I love to can. I know I’ve mentioned it before, but I really do love it. It really doesn’t matter what I’m putting up, so much as the process of the task. One of the things I like most is that as I prepare whatever it is I’m making, I can think. I can take a trip back in time to the things my mother canned or I can think about my family and how they will enjoy the food. This triggers all sorts of lovely and funny memories. I like to think.
As the kids head back to school, I can’t help but think back to my school days. As a matter of fact, this particular recipe takes me back to 4th grade and a substitute teacher by the name of Mrs. Shaddy.
As substitute teachers went, she was good at what she did and she didn’t take guff of of anyone. She was unflappable, as I remember it, I’m sure because she was a seasoned teacher and I imagine there was very little that she hadn’t already seen or heard by that point. She also, unlike other subs we experienced, would teach the lessons. If the teacher didn’t leave a lesson plan, she brought one of her own. No reading and quiet time when she was in charge, we did work and I, for one, appreciated the structure that brought. And usually, if we got the work done in good time, we were rewarded. THIS is what my most vivid and actual memory of her stems from. The reward…
She always brought food! Something for us to taste and experience. She would bring vegetables and fruits from her garden usually, but this one particular time, the one time that sticks in my mind with the greatest clarity, was the time she brought things she had canned!
I guess you could say this is all the proof I need that canning runs deeply through my soul when one of the best and clearest memories I have of 4th grade is that of a substitute teacher bringing in canned fruits and vegetables for us to taste!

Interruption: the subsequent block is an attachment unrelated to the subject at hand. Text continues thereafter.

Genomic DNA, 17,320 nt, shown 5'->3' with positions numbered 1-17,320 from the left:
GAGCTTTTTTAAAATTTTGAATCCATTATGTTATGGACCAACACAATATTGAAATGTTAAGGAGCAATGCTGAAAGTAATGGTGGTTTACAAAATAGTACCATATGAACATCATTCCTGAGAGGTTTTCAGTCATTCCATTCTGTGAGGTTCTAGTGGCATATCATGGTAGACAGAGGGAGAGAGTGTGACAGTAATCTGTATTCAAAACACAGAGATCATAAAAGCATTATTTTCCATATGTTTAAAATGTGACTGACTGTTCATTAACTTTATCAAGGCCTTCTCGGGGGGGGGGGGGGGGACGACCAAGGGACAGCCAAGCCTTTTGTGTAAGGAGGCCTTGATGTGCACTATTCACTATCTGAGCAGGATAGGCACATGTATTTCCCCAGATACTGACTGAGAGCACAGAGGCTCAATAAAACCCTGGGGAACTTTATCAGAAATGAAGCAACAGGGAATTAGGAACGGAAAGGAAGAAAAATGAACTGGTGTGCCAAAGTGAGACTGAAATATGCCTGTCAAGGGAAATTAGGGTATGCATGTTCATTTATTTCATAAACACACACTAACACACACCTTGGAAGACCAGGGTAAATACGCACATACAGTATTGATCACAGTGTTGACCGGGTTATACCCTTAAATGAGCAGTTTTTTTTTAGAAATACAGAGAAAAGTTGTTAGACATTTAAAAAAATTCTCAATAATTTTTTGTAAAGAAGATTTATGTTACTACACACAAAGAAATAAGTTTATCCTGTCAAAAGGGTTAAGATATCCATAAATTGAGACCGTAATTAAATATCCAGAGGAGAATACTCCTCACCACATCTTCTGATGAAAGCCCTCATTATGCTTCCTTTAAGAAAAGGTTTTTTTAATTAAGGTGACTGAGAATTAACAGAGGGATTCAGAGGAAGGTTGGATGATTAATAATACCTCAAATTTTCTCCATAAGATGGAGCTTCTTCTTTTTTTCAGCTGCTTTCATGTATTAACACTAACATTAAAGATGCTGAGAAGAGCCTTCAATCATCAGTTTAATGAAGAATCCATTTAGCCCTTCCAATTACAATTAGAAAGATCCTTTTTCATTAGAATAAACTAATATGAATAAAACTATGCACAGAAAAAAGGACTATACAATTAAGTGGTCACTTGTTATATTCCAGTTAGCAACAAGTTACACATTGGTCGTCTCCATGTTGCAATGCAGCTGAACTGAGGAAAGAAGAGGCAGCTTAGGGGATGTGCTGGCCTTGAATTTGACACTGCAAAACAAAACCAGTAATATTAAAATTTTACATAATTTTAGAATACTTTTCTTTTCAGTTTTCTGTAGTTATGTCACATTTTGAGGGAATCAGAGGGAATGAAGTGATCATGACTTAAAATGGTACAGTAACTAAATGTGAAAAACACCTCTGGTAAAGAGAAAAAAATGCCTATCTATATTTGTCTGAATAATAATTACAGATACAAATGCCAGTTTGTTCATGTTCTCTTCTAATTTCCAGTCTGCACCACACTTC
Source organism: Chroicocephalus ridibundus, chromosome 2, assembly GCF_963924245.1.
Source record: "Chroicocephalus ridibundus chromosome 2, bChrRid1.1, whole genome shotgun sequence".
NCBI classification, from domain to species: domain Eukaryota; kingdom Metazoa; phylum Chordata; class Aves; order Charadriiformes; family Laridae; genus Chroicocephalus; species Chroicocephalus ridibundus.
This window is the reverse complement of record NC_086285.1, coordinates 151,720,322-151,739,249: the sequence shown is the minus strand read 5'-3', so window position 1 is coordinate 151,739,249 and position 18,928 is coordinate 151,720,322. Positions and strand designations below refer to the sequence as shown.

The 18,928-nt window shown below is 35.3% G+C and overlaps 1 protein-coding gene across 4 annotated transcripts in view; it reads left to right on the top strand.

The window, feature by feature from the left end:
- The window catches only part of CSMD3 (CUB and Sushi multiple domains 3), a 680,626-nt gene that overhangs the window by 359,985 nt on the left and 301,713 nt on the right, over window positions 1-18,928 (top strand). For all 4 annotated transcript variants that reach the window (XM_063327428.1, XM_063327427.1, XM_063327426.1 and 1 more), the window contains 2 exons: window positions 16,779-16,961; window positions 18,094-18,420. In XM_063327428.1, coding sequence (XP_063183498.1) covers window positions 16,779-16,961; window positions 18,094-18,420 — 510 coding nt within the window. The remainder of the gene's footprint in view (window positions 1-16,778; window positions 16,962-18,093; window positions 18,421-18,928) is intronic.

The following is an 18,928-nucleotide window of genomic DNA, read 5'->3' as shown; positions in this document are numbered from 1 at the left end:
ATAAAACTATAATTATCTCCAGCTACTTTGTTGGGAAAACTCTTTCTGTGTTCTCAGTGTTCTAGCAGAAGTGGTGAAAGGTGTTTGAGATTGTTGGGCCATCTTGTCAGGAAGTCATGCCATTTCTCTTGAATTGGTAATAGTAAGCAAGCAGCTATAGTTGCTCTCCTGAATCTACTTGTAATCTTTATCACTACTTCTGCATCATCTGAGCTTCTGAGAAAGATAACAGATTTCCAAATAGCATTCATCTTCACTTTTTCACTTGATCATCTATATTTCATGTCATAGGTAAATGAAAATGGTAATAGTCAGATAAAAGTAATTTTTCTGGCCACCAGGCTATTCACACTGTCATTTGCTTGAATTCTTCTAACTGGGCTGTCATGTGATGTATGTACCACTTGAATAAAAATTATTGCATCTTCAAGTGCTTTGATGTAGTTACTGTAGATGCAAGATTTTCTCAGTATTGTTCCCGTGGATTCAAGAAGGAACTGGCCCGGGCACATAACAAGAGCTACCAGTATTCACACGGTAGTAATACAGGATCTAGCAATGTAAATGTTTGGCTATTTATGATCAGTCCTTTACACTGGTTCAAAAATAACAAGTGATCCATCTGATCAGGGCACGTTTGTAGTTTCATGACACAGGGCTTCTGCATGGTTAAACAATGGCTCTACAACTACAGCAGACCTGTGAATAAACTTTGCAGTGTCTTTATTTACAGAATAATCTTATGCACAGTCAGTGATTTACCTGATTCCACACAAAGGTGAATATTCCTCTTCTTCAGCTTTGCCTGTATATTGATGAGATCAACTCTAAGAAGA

I remember her bringing pickles and jams and jellies, all of the usual stuff, but she brought other things too, things my mother didn’t can. Things my 10 year old person had never experienced! Exotic things like pickled okra, dilly green beans (did my mom know about these?), pickled pears and Watermelon Rind pickles!
WHAT? Pickled WATERMELON RIND? You’re not supposed to eat the rind! EVERYONE says so. Mom, Dad, Grandma, Grandpa, Aunts, Uncles, virtually every adult you ever came across would say, “Don’t eat the white part! It will give you a tummy ache! Stay clear of that!” Yet, here was a grown up, a figure of authority, offering me a pickled WATERMELON RIND! Ha! You bet I was going to try it!
At this point I have to say, the memory is vague. I can’t tell you what it tasted like, just that I liked it, or maybe I just liked that she shared it with us. I also liked that she didn’t shame us if we didn’t like it or didn’t want to try it, as some adults were inclined to do.
That tasting day was a wonderful experience that has remained in my memories ALL of these years and it was the whole reason I stood at my table for 2 hours yesterday cutting up and paring 2 small watermelons I had purchased from the farmer’s market on Saturday. These pickles are not quick fixin’s. Not a swift afternoon project, but I think you will find, as I did, they are worth it, and there is a lot of time to think. 🙂
Before I share the recipe and the pictures with you, I’d like to make a few notes. I made these pickles exactly to the recipe, all the way down to the NINE cups of sugar (you read that right NINE). With that and the aromatic spices, they were a little too much like a bread and butter pickle for my liking. I’m not a fan of Bread and Butter Pickles or Sweet Pickles, but that’s just me. If YOU like a sweet and aromatic pickle, then you will be very happy with the recipe as it stands.
If you like a little more tang in your pickle, as I do, I would suggest cutting back the sugar and adding more vinegar. I added more vinegar to the mix this morning when I set it to simmer for an hour on the stove…I told you it was time consuming. I would also use less cloves, if any at all.
My adjustments would be as follows:
- 6 cups of sugar
- 4 cups of white vinegar (give or take 1/2 cup)
So here are the steps. I will put the full recipe at the end of the page.